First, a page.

In recent surveys accounting powerhouse, Deloitte, attempted to identify skills, mindsets, characteristics, etc. that made a successful CEO out of a CFO. In spite of the vast array of people Deloitte surveyed, many of the responses similarly recognized that the notion of working in operational roles built broad skills but did not prepare candidates for the role of CEO.

On the contrary, Deloitte discovered that it was not the differentiated activities themselves that helped prepare CEO candidates, rather how well those candidates were able to embrace new perspectives and paradigms.   In other words, for CFOs transitioning to CEOs, it is far more important to practice open-mindedness about new responsibilities and problems in lieu of perpetuating the same conventions that may have made him or her a good CFO.

Moreover, Deloitte identified three characteristics that aid CFOs in achieving and succeeding in the role of CEO:


They work well with their team to express ideas to the board and can garner the board’s consent and encouragement.

As put by founder of Cambria’s executive coaching practice, Ellen Kumata:

Boards are particularly interested in CEOs who are able to articulate a strategic vision, who can articulate what the future might look like, and who are great at seeing around corners. Boards also want adaptability rather than the “hero-leader” who’s got all the answers. Realistically, this means someone who has vision and is adept at processing information from multiple inputs; someone decisive and yet not so hung up on “my way is the right way.”

Balancing a visionary identity with a decisive one can be difficult for any executive, let alone the prototypical CFO for whom decisiveness comes naturally but vision-related thinking can feel like an exercise in fantasy-creation. That side of leadership can be difficult, if not painful. One of us (Lipton) found in his research a decade ago that CFOs struggle more than other C-level executives to articulate and embed a corporate vision. The good news is they can not only develop this “flat side,” going against their preferred personality attributes, but they can excel as visionary leaders. What’s the catch? They have to be highly motivated to get beyond the strong discomfort that vision-level thinking often evokes for them.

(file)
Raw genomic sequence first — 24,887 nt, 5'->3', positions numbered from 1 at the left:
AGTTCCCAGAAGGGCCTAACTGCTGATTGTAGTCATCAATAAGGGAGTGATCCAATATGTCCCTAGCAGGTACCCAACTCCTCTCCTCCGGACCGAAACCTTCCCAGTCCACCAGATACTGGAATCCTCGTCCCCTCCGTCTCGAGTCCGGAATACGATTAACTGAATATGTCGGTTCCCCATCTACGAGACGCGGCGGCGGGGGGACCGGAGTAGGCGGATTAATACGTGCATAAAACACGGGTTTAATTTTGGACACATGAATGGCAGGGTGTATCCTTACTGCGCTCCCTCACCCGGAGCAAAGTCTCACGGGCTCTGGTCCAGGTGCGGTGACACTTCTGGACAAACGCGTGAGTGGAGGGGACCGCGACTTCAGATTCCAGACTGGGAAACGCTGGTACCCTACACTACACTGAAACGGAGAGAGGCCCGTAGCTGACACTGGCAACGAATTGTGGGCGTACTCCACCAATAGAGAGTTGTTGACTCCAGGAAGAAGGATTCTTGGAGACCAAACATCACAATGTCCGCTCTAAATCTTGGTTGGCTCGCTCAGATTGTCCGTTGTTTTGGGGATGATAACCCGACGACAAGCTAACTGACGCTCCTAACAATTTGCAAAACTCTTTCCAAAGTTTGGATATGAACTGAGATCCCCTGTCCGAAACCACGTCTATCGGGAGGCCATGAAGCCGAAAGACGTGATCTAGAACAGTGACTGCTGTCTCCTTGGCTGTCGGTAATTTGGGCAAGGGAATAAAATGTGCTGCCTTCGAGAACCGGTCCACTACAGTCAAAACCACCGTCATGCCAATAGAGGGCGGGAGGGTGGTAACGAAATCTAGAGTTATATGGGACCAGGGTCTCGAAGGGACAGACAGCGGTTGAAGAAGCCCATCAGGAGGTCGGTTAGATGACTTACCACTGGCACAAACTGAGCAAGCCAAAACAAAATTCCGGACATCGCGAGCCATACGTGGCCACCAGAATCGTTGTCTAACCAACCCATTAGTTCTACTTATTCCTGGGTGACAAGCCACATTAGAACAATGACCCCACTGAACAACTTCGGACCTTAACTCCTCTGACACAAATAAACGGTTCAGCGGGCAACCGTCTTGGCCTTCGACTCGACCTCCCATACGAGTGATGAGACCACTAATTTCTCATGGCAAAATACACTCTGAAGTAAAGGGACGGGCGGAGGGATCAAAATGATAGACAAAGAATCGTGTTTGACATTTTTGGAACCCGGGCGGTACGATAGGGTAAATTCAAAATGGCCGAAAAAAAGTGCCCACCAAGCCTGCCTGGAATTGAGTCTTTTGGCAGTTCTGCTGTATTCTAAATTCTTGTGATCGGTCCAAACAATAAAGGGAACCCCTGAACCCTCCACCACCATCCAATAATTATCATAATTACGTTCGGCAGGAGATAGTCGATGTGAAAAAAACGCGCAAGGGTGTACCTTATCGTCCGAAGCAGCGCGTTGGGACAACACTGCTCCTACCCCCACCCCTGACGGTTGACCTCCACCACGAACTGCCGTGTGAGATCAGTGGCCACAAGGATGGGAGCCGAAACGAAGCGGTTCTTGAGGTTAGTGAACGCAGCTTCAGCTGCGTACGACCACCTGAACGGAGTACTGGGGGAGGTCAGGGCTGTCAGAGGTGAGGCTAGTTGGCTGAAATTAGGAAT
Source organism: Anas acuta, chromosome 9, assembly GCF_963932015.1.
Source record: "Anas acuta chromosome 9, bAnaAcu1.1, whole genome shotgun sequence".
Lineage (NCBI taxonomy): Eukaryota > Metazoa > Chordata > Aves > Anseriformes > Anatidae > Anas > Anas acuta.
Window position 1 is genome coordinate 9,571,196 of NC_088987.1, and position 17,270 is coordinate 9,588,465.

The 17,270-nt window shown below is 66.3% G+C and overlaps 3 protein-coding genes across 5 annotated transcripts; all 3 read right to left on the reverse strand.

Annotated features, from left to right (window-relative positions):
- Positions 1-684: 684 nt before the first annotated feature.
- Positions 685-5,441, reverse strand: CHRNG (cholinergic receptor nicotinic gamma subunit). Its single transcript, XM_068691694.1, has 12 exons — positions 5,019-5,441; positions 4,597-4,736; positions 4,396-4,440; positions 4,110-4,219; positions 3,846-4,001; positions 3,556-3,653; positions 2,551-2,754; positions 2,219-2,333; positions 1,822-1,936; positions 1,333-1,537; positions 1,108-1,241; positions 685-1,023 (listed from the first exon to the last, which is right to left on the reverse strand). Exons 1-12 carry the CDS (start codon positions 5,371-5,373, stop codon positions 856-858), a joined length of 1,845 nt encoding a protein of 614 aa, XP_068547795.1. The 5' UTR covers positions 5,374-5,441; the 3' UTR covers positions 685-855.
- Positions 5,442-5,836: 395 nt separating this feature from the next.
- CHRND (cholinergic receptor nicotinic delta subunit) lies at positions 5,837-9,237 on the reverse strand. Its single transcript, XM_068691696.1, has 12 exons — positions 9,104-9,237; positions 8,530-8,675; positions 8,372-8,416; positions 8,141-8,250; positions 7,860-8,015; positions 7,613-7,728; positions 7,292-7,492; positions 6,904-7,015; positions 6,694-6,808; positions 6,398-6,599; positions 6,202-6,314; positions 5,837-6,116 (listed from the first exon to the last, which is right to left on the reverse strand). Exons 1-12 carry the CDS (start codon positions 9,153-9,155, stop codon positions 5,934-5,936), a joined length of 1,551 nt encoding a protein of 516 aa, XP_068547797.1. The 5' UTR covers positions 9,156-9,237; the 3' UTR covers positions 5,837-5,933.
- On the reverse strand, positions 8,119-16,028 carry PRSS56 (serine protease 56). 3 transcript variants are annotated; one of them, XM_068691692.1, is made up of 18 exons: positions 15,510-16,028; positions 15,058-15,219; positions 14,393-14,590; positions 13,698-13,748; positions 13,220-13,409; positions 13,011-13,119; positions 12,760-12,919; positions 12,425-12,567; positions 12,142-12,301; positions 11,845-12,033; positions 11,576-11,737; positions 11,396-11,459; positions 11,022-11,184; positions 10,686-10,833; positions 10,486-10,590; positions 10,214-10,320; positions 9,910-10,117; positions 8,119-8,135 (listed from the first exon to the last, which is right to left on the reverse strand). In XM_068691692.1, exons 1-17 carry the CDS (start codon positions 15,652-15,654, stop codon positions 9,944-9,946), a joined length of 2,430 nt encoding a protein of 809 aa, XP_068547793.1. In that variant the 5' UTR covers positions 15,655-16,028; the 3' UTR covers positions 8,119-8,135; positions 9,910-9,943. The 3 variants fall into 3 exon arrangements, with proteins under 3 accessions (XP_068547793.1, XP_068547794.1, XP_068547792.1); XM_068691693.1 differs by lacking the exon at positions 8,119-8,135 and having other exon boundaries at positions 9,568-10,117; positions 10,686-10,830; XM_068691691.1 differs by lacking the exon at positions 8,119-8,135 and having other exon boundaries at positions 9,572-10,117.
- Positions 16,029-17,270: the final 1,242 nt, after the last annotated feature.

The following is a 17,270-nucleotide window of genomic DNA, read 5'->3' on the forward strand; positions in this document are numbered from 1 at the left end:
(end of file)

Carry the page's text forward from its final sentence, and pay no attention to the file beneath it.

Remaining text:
CFOs can have a bad rep.  Some people see them as uninspired, indifferent and cold.  Stereotypes carry weight, even if they are untrue, and it is up to any potential CEO to break down these stereotypes.

Successful CEOs are ready to work on their abilities of leadership, team-building, forward-thinking, communication, delegation and much more.  They understand that the skills they have developed thus far are not good enough; they must continue to be honed and they will never be perfect. 

Harvard Business School professor of Management Practice, Joseph Fuller, said that “All successful executives develop a set of heuristics, pattern recognition skills they’ve assembled, ways to process events and uncertainties and to reach better judgments. The big gap here is that the heuristics of a good CFO are not those of general management. They have to use the heuristics developed over a career and build other, new ones, and they have to do it relatively quickly.”


As previously discussed, CFOs interviewing for CEO positions can be more introverted and may be more intimate with data than with people.  To win over the hearts of the board, a candidate must show that they are capable of seeing things from thirty-thousand feet. 

Henry Mintzberg, professor of management at McGill University, said “When the world is predictable you need smart people; when the world is unpredictable, you need adaptable people.”  Mintzberg continues “Learning is not doing;” learning necessitates recurrent “reflecting on doing.”

There is a lot more that goes into making a great CEO out of a good CFO but these are some important highlights that will help along the way.  Just remember that CEOs are very different than CFOs and to become a leader worth following may require some big changes.